Contemporaneously Google released Google Maps which blew away all the vector mapping companies.


blogfast25
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3. F is a function of x:
Real world example: Simple Harmonic Oscillator.
A massless Hookean spring with spring constant k is anchored at A and attached to an object of mass m. Ignore all friction or drag.
Initially the spring is neither extended nor compressed but at t=0 we move the object to x=x_{0}, then release it. The restoring force exerted
by the spring is kx and the Newtonian equation is:
$$ma_x=kx(t)$$
$$a_x=\frac{d^2x(t)}{dt^2}=x''(x)$$
$$mx''(t)+kx(t)=0$$
Or in 'shorthand':
$$mx''+kx=0$$
We assume the solution to be of the general form:
$$x=C_2\cos C_1 x$$
So:
$$x'=C_2C_1 \sin C_1 x$$
$$x''=C_2C_1^2\cos C_1 x$$
Plug it all into the DV:
$$mC_2C_1^2\cos C_1 x+kC_2\cos C_1 x=0$$
C_{2}cosC_{1}x drops out and we get:
$$mC_1^2=k$$
$$C_1=\sqrt{\frac{k}{m}}$$
Now with the boundary condition:
$$t=0, x=x_0$$
$$\implies C_2=x_0\cos 0=x_0$$
So:
$$x(t)=x_0\cos \Big(\sqrt{\frac{k}{m}}t\Big)$$
C_{1} is often called the angular velocity, omega:
$$\omega=\sqrt{\frac{k}{m}}$$
The frequency of oscillation is:
$$f=\frac{1}{2\pi}\sqrt{\frac{k}{m}}$$
The period of oscillation is:
$$T=\frac1f$$
<hr>
Would it matter if we rotate the whole set up, axis included, clockwise by 90 degrees? The object would then be hanging off the spring.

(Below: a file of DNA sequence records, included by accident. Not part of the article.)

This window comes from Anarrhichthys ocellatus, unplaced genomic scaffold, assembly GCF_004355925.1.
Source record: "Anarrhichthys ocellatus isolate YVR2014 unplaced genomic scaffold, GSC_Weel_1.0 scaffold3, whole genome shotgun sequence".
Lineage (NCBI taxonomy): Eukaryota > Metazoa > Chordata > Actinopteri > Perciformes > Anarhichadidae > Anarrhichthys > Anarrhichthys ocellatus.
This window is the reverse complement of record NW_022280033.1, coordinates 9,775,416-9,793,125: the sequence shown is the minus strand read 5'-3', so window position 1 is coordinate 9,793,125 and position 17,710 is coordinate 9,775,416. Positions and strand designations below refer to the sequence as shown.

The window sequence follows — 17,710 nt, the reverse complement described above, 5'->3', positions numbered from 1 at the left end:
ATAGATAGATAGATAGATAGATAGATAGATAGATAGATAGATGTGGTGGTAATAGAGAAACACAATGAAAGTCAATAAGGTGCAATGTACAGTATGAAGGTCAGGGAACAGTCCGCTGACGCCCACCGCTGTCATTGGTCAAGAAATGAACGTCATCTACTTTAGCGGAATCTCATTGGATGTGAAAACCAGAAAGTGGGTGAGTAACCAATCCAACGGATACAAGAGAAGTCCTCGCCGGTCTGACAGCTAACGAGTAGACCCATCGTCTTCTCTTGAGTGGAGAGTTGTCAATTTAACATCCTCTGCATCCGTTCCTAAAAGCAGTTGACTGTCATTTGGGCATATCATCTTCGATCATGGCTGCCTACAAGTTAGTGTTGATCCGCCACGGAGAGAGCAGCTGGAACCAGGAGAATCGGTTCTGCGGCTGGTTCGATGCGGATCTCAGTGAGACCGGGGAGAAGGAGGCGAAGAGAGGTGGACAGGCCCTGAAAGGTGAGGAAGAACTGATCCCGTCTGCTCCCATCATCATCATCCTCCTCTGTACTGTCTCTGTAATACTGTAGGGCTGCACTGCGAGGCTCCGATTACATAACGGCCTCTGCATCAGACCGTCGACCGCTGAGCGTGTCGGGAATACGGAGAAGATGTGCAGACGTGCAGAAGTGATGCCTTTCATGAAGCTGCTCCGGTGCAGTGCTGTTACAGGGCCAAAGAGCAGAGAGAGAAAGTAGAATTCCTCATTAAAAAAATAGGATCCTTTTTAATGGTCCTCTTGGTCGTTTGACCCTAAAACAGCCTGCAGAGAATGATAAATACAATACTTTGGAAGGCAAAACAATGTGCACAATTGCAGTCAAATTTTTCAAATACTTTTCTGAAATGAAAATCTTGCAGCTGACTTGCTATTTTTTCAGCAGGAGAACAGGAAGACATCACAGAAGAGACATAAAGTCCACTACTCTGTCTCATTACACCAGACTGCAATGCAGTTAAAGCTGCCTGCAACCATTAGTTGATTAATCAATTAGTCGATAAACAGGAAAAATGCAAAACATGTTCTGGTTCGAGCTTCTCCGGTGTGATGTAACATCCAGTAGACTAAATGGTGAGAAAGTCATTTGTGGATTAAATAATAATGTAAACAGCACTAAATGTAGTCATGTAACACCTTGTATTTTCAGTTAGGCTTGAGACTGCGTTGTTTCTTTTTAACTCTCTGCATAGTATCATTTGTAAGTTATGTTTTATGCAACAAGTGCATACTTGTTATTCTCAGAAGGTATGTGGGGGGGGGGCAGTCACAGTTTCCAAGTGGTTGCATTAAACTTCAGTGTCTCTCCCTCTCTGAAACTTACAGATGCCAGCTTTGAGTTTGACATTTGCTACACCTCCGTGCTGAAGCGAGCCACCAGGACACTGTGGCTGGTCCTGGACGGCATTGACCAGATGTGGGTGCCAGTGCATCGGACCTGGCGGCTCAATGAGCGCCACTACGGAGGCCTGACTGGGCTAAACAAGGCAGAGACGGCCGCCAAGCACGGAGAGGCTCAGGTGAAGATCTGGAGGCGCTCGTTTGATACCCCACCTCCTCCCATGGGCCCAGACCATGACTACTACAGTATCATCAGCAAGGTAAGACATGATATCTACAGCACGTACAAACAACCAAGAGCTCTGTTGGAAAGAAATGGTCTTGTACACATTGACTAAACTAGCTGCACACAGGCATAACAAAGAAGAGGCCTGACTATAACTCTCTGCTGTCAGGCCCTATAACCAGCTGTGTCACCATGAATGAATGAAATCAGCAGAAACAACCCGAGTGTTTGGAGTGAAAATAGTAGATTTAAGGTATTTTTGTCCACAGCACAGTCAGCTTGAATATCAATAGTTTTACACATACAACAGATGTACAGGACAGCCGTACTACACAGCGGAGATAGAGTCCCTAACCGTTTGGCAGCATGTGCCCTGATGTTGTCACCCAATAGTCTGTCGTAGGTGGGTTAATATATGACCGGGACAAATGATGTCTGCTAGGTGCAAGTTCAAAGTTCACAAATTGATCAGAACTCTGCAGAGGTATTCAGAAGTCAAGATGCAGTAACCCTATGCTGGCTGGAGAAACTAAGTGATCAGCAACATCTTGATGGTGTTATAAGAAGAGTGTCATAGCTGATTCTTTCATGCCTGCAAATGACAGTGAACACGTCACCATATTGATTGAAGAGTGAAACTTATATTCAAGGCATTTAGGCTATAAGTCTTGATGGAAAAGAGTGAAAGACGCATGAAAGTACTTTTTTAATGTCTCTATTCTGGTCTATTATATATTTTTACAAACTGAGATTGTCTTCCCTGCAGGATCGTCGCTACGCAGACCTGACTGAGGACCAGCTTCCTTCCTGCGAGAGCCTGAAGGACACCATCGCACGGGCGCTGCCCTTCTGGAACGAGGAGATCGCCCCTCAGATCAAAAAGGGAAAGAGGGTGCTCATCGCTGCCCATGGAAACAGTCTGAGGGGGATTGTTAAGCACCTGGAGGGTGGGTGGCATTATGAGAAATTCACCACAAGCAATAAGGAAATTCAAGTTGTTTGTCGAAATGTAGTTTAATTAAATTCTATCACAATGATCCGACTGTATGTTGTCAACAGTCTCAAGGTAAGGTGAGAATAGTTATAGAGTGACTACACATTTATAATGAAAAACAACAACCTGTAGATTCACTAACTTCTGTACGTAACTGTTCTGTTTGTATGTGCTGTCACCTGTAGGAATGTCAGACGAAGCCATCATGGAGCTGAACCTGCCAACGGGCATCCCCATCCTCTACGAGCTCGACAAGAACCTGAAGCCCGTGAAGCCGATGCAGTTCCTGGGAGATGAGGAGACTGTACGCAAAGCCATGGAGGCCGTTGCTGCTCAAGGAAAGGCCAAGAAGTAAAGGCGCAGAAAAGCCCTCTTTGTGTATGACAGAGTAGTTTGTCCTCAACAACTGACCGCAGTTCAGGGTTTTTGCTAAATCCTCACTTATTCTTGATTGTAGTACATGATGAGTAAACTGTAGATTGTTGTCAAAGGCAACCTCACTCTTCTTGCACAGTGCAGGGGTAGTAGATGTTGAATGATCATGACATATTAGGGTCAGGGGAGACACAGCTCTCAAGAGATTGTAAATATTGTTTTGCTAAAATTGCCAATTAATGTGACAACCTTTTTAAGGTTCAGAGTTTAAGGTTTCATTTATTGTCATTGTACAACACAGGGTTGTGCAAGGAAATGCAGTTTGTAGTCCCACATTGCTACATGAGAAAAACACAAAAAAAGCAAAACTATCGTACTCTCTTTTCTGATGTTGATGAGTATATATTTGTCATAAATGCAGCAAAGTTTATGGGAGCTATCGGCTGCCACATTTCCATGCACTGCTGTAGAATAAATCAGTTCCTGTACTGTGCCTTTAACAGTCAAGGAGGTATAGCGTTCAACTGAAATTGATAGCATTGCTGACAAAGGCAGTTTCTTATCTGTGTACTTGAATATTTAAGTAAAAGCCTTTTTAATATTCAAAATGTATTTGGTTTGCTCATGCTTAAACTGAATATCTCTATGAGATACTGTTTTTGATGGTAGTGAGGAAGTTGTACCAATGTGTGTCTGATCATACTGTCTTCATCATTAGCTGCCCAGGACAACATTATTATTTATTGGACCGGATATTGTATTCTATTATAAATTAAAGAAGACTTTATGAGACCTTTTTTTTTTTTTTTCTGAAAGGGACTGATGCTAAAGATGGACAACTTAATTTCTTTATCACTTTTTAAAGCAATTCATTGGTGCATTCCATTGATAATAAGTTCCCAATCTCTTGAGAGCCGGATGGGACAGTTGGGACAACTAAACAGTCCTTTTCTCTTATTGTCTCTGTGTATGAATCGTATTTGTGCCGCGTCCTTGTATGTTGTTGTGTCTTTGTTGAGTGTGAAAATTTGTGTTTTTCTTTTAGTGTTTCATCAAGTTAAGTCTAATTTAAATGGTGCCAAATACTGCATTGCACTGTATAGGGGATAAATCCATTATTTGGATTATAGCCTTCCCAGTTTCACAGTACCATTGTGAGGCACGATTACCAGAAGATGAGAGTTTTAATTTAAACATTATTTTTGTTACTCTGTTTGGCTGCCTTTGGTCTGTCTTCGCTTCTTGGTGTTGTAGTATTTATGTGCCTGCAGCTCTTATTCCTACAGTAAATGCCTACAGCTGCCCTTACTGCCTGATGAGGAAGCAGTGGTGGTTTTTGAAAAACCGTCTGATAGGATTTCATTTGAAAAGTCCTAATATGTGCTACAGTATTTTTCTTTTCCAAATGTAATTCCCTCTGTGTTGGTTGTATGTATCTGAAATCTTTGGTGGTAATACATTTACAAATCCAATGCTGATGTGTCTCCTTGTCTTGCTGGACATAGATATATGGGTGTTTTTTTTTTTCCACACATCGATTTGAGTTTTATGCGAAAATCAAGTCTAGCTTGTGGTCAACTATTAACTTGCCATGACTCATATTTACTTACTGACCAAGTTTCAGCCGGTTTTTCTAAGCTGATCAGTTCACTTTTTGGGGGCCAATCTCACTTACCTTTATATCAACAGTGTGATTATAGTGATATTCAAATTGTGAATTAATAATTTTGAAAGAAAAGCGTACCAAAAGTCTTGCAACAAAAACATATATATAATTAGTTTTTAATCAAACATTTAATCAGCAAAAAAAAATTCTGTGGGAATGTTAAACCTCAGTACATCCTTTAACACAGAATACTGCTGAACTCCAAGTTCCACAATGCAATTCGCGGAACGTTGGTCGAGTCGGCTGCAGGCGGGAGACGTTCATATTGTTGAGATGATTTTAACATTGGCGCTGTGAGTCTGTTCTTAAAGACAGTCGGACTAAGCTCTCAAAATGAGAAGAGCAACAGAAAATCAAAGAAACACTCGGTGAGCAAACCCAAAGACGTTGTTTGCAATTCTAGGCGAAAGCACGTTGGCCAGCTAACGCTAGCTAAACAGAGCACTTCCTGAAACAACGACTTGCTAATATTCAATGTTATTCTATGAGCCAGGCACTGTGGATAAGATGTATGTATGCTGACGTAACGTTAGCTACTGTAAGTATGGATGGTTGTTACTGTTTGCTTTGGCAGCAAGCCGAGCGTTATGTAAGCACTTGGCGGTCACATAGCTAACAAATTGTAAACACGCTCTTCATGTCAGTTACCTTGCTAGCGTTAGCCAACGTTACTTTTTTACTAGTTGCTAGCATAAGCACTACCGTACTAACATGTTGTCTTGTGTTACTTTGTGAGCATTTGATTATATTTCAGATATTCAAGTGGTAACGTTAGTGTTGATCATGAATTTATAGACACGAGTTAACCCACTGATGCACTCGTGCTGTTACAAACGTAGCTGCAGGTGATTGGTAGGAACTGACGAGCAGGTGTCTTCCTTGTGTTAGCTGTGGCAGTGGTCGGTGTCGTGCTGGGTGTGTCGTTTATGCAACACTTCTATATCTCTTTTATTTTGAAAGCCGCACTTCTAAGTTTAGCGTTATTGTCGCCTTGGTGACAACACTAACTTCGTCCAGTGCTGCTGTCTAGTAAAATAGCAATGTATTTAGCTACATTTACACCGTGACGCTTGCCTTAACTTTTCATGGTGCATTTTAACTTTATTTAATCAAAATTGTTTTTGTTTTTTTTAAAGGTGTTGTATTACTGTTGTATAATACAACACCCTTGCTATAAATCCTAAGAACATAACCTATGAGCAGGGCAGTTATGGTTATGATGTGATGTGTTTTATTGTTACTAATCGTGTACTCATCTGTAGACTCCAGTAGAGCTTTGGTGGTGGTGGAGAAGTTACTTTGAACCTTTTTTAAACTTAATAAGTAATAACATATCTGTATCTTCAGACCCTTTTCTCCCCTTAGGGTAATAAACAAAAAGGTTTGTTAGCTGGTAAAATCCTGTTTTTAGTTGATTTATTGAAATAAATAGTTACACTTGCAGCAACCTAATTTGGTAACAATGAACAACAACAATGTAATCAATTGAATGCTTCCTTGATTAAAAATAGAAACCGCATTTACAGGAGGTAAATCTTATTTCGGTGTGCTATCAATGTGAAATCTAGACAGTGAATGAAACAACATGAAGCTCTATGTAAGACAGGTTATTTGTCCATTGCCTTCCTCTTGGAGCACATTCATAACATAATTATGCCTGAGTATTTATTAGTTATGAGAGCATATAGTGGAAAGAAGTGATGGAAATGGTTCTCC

Let's see. The Newtonian equation now is:
$$ma=mgkx(t)$$
$$mx''(t)+kx(t)mg=0$$
$$mx''(t)+k[x(t)\frac{mg}{k}]=0$$
Substitute:
$$u=x(t)\frac{mg}{k}$$
$$u'=x'(t)$$
$$u''=x''(t)$$
$$mu''+ku=0$$
The derivation is the same as above and yields:
$$x(t)=\Big(x_0\frac{mg}{k}\Big)\cos \Big(\sqrt{\frac{k}{m}}t\Big)$$
So gravity doesn't affect angular velocity, frequency or period of oscillation. Only amplitude is affected.
[Edited on 452016 by blogfast25]


aga
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Wow !
I assumed Gravity would have an effect on the frequency, although that may be due to naturally shoving friction in there.
[Edited on 452016 by aga]


blogfast25
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Quote: Originally posted by aga 
Amazingly, over 10 years ago i posed this exact question on a freelance programmer's website to get a way to calculate the position of a mobile phone
tower based on GPS coordinates with TA values in order to map where all the mobile towers are.

There's a numerical solution to the minimum distance problem.
Create a Cartesian x,y grid (shown in blue) and calculate the sum of distances for each x,y point. A visual inspection (or Excel triage) will show you
where you are near to the optimum (x,y) point. Repeat with a finer mesh x,y grid in that area, for greater precision.
Quote: Originally posted by aga  Wow !
I assumed Gravity would have an effect on the frequency, although that may be due to naturally shoving friction in there.
[Edited on 452016 by aga] 
There are numerous applications of SHOs (see e.g. pendulum clocks) and some with engineered friction, like a car's shock absorbers which provides a
critically damped SHO:
http://hyperphysics.phyastr.gsu.edu/hbase/oscda2.html
In such a device the initial perturbation x_{0} is absorbed and then the system returns to x=0 as soon as possible.
The idealised DV is:
$$mx''+kxg=\epsilon x'$$
... because the friction force is:
$$F_F=\epsilon v=\epsilon x'$$
[Edited on 552016 by blogfast25]


aga
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I imagined the solution would be simpler in polar coordinates, seeing as the Location and Distance are the 'known' elements.
Perhaps that's why it never got figured out properly.


blogfast25